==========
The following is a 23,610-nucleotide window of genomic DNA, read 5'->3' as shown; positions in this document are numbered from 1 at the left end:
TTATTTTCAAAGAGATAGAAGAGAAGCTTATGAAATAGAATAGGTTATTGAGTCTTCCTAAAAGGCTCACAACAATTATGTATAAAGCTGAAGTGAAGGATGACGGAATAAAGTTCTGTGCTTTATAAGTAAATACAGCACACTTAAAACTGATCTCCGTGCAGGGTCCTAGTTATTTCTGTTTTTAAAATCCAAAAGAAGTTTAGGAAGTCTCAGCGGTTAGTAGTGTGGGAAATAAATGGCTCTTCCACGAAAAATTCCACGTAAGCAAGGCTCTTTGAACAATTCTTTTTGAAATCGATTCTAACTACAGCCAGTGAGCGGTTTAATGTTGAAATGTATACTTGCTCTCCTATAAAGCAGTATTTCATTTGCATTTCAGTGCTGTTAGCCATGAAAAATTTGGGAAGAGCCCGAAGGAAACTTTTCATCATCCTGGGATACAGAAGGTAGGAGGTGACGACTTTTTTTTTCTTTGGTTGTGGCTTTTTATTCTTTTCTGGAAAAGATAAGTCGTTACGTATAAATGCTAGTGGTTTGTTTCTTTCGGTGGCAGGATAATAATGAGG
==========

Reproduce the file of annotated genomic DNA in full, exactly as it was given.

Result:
The following is a 23,610-nucleotide window of genomic DNA, read 5'->3' as shown; positions in this document are numbered from 1 at the left end:
TTATTTTCAAAGAGATAGAAGAGAAGCTTATGAAATAGAATAGGTTATTGAGTCTTCCTAAAAGGCTCACAACAATTATGTATAAAGCTGAAGTGAAGGATGACGGAATAAAGTTCTGTGCTTTATAAGTAAATACAGCACACTTAAAACTGATCTCCGTGCAGGGTCCTAGTTATTTCTGTTTTTAAAATCCAAAAGAAGTTTAGGAAGTCTCAGCGGTTAGTAGTGTGGGAAATAAATGGCTCTTCCACGAAAAATTCCACGTAAGCAAGGCTCTTTGAACAATTCTTTTTGAAATCGATTCTAACTACAGCCAGTGAGCGGTTTAATGTTGAAATGTATACTTGCTCTCCTATAAAGCAGTATTTCATTTGCATTTCAGTGCTGTTAGCCATGAAAAATTTGGGAAGAGCCCGAAGGAAACTTTTCATCATCCTGGGATACAGAAGGTAGGAGGTGACGACTTTTTTTTTCTTTGGTTGTGGCTTTTTATTCTTTTCTGGAAAAGATAAGTCGTTACGTATAAATGCTAGTGGTTTGTTTCTTTCGGTGGCAGGATAATAATGAGG